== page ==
6m Yagi

It's a pretty spectacular beast considering that it all collapses into a 1m long package. However its frst outing resulted in no QSOs. It does work though - I could hear a beacon really well and proved its directionality with that. However my Morse is very rusty - never really listened to a beacon before - so didn't note down enough to identify it (on about 50.050 MHz). Ho hum - nothing like experience. Didn't realise beacons say a lot more than their callsigns!

I was on Scald Law to activate a SOTA summit (21 September 2008) and carted the 6m beam up there. No QSOs on 6m unfortunately; I picked up a broadband interfering signal from the south, which was pretty well nulled out off the side of the beam (pointing E or W) and even quiet off the back of the beam - so at least I know it's got some decent directivity! I also used this antenna in October 2008 - the 50MHz contest day - but unfortunately at low altitude (near sea level in the south west of Scotland), so with my 5W didn't manage to work anyone, though heard quite a few stations (GD0EMG a big signal, and I must have been off the back of his large beam) and was able to test the antenna nicely. I decided that I needed to make a linear amp for 6m to improve my chances.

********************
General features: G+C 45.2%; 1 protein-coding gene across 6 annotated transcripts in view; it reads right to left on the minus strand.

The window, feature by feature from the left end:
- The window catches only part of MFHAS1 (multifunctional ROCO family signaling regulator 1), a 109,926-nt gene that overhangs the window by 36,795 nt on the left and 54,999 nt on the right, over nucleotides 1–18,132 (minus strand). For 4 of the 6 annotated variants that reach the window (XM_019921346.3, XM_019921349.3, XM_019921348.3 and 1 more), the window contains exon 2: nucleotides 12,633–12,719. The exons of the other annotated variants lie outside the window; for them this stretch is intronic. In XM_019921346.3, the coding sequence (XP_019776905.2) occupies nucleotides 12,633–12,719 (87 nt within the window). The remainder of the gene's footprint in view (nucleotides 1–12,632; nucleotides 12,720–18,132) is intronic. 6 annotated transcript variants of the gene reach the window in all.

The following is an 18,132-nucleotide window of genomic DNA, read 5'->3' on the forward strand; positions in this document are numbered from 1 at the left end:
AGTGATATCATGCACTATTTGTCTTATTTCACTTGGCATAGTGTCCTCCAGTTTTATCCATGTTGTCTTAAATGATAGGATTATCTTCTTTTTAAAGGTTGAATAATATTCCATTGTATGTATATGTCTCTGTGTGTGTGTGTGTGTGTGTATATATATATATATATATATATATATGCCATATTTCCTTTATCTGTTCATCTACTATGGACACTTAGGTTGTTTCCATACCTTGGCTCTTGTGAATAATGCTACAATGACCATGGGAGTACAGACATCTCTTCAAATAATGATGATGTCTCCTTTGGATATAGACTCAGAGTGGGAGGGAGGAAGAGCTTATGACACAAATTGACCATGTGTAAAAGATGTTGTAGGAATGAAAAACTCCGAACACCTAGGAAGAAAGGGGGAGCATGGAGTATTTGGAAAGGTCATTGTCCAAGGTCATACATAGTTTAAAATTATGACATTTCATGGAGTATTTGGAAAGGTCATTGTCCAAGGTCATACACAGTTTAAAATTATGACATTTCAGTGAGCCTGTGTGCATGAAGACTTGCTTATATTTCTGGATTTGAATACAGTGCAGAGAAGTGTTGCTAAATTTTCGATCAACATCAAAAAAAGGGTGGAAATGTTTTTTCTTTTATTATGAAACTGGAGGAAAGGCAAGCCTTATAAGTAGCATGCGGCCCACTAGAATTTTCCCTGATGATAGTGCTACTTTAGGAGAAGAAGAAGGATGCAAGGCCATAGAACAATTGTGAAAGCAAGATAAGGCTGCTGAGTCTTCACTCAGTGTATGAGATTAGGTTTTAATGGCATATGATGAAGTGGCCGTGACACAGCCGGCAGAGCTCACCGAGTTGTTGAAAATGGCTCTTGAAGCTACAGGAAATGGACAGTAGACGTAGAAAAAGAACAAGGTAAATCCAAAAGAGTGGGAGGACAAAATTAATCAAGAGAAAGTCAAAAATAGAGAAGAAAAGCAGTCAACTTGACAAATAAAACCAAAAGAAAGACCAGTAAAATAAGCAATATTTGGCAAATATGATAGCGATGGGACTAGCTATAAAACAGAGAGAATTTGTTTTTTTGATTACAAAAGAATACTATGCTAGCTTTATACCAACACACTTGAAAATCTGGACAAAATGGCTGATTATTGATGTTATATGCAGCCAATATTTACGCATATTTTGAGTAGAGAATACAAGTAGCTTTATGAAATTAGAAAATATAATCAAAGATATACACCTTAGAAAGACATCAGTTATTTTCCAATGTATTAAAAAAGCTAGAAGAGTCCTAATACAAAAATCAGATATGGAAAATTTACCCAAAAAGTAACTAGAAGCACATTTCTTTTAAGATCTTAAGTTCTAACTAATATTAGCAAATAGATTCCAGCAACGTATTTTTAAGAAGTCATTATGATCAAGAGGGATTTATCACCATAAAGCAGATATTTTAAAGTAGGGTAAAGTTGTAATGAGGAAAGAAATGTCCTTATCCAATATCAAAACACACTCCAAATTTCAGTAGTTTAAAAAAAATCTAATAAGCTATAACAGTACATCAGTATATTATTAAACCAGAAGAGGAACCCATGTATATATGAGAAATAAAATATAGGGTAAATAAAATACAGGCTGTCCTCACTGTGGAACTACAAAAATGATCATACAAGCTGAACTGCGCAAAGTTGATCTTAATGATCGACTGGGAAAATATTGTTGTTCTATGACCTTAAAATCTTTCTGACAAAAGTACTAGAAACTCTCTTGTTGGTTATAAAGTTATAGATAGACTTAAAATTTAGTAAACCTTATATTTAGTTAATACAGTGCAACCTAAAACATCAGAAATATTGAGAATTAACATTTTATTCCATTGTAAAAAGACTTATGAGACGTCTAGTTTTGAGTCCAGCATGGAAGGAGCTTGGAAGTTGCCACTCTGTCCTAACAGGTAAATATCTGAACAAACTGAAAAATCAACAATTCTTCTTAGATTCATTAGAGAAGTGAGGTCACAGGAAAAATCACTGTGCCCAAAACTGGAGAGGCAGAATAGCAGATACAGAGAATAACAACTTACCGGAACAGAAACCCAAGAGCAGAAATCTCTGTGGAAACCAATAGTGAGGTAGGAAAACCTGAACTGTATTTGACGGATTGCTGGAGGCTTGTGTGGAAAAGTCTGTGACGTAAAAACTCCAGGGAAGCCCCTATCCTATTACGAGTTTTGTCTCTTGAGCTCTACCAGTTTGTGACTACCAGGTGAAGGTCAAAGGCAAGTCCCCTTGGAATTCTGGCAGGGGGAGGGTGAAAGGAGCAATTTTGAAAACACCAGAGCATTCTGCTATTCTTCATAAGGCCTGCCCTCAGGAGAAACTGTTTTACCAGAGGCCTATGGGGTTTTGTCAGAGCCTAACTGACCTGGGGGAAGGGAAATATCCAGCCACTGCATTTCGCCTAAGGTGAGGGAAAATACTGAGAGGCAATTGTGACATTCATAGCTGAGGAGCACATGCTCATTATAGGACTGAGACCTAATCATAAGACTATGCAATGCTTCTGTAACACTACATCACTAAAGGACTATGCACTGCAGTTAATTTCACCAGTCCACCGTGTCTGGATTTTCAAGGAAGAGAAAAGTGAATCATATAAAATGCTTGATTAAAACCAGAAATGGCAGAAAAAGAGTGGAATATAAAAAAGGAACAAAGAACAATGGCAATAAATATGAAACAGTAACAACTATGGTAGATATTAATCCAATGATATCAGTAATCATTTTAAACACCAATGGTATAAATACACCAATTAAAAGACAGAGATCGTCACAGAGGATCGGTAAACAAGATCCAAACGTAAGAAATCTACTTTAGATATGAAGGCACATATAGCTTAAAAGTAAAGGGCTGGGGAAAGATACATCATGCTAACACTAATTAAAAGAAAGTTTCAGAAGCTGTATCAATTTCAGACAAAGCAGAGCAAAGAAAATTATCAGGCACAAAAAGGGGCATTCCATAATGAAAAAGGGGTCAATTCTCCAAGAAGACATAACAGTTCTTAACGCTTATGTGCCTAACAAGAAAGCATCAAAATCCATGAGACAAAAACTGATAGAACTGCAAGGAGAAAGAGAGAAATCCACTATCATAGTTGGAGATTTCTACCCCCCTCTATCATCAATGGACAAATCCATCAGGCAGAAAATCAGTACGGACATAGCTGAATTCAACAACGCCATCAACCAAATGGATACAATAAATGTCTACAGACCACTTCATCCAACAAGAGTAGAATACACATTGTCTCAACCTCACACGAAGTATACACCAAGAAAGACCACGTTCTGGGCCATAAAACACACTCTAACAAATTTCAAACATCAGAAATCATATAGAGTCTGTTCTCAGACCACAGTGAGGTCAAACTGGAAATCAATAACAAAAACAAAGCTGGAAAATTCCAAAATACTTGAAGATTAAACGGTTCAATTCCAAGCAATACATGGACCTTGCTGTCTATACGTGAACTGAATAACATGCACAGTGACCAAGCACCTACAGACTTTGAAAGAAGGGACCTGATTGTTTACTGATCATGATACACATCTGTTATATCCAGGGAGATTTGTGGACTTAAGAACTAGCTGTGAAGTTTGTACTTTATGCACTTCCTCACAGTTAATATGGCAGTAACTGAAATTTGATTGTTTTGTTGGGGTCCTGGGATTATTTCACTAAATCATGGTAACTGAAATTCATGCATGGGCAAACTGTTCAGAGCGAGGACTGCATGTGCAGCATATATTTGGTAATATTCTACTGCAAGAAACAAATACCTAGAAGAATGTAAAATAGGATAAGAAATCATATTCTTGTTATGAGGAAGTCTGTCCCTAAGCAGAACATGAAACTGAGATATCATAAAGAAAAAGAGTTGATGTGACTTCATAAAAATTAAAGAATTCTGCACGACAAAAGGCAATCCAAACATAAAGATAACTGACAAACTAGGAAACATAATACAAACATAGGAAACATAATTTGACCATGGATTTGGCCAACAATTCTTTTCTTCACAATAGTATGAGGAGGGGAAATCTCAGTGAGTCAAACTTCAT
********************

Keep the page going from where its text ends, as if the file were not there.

Latest update: with the 6m linear working, this antenna worked OK in the same contest in 2009, even though it was very windy and I had to keep the antenna low. I discovered when dismantling that in my haste I'd assembled the elements incorrectly, so it's still not had a proper test under contest conditions!

2m SOTA Beams antenna

With the idea of getting up the hills to do some operating, and the discovery of SOTA, this seemed to be the ideal companion to my FT-817. I first used it getting towards the top of Cairnharrow (SOTA GM/SS-191); I didn't get to the top - the mist came down and prudence comes first. It's a SOTA Beams SB270. It seems to work very well, and gave me a couple of solid contacts on SSB from Cairnharrow; it's shown here vertically polarised, used from the Mull of Galloway.

SOTAbeams antenna for 2m

The fishing pole that comes with the complete kit is great, and I've used it for an 80m inverted V as well - unfortunately forgot to take a photo so that will appear later.